Figures in October might have shown that unemployment reached 2.57m in August – its highest level since 1994 – but businesses still complain in their droves about a lack of skills among UK workers. Step forward, employment minister Chris Grayling, who said today that businesses on the hunt for new recruits should look no further than the Government’s little-publicised Work Programme…
The Work Programme, for the uninformed, is a scheme set up by the Department of Work and Pensions in November last year which gets private sector help to get unemployed people back into work. The idea is that private sector agencies (Ingeus, A4e, Working Links, Seetec and G4S are among those involved) take the burden of recruiting off businesses by doing all the advertising and shortlisting of candidates themselves, sending businesses a small pool of candidates to choose from. What’s interesting about the scheme is that the contractors in question only get paid when they get someone into work – and then again if they’re still in the post 27 months later. So the incentive is to make sure they’ve got the right person for the job.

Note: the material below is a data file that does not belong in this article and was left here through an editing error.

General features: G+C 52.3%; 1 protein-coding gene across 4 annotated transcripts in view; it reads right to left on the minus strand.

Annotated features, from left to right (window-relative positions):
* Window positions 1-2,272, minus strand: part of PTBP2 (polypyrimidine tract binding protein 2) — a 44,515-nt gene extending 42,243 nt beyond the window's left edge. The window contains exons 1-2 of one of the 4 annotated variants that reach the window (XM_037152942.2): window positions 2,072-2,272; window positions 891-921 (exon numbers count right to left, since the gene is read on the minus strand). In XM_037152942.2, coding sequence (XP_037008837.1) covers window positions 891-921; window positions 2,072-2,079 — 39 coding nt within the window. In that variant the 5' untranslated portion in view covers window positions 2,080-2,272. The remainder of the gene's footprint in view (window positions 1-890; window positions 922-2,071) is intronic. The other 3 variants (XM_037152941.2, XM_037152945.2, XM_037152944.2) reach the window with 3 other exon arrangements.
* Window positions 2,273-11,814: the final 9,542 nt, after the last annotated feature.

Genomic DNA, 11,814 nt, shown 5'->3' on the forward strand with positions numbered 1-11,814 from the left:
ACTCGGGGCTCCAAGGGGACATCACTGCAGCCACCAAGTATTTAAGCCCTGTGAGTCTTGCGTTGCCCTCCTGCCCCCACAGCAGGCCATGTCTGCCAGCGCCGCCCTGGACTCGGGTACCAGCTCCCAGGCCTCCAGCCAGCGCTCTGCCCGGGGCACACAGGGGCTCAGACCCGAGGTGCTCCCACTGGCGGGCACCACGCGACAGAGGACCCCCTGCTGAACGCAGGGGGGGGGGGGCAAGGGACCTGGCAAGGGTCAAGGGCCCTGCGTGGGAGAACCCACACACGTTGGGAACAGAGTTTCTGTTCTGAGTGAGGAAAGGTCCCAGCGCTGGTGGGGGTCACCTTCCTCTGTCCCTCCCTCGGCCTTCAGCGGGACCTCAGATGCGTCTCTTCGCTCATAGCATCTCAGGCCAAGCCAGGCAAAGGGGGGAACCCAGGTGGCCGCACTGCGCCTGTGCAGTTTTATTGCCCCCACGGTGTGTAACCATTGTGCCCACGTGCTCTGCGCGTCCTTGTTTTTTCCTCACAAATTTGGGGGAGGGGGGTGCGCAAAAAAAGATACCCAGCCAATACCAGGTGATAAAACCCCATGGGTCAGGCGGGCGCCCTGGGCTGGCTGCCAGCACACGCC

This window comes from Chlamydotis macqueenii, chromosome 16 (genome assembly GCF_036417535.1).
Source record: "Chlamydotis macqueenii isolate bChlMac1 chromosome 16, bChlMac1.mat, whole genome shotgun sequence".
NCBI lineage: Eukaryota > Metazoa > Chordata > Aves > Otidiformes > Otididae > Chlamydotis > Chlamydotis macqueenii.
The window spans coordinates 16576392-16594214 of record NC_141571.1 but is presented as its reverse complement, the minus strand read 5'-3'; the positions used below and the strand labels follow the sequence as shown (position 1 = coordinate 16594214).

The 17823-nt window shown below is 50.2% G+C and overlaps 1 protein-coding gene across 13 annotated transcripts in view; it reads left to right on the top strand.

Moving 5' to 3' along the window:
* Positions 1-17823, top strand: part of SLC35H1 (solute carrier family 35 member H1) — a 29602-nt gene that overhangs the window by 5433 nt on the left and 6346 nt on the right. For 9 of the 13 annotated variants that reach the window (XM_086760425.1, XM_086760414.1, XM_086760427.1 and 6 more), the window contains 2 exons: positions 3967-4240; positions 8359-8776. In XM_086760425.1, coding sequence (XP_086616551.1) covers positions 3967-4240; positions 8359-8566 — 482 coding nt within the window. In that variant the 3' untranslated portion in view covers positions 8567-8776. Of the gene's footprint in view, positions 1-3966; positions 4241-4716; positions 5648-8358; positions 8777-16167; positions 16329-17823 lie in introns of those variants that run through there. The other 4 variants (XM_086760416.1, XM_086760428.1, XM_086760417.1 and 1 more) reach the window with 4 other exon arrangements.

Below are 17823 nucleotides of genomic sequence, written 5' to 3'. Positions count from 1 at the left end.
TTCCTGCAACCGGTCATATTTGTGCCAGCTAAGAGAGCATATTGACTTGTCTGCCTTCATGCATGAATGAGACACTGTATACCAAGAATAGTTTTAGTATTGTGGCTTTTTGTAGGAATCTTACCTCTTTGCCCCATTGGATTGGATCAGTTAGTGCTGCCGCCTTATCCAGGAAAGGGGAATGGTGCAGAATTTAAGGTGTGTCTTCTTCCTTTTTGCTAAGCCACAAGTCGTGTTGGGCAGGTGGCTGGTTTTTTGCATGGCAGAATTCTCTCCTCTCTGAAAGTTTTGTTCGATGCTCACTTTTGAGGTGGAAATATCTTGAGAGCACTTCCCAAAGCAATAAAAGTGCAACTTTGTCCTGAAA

Considering those unemployment figures, though, it doesn’t seem to have done much good so far. No wonder Grayling feels that it needs a bit of promoting. Today, he was keen to point out its advantages: ‘they’ll get to know you and your business [and] they’ll get to know all the potential recruits…. Doesn’t that sound a better way to do business?’
Naturally, there’s been criticism of the scheme: some have argued that, as it’s incentive-based, the agencies will overlook difficult-to-place candidates and make a beeline instead for the recently unemployed, with good qualifications and excellent work records. But Grayling seemed keen to counter that: ‘Recruitment is a grind,’ he said. ‘Money spent on advertising. Too many CVs. The slog of sifting them, and hoping you’ve picked the right one. Wouldn’t you prefer a service that did that for free?’ Well, quite.
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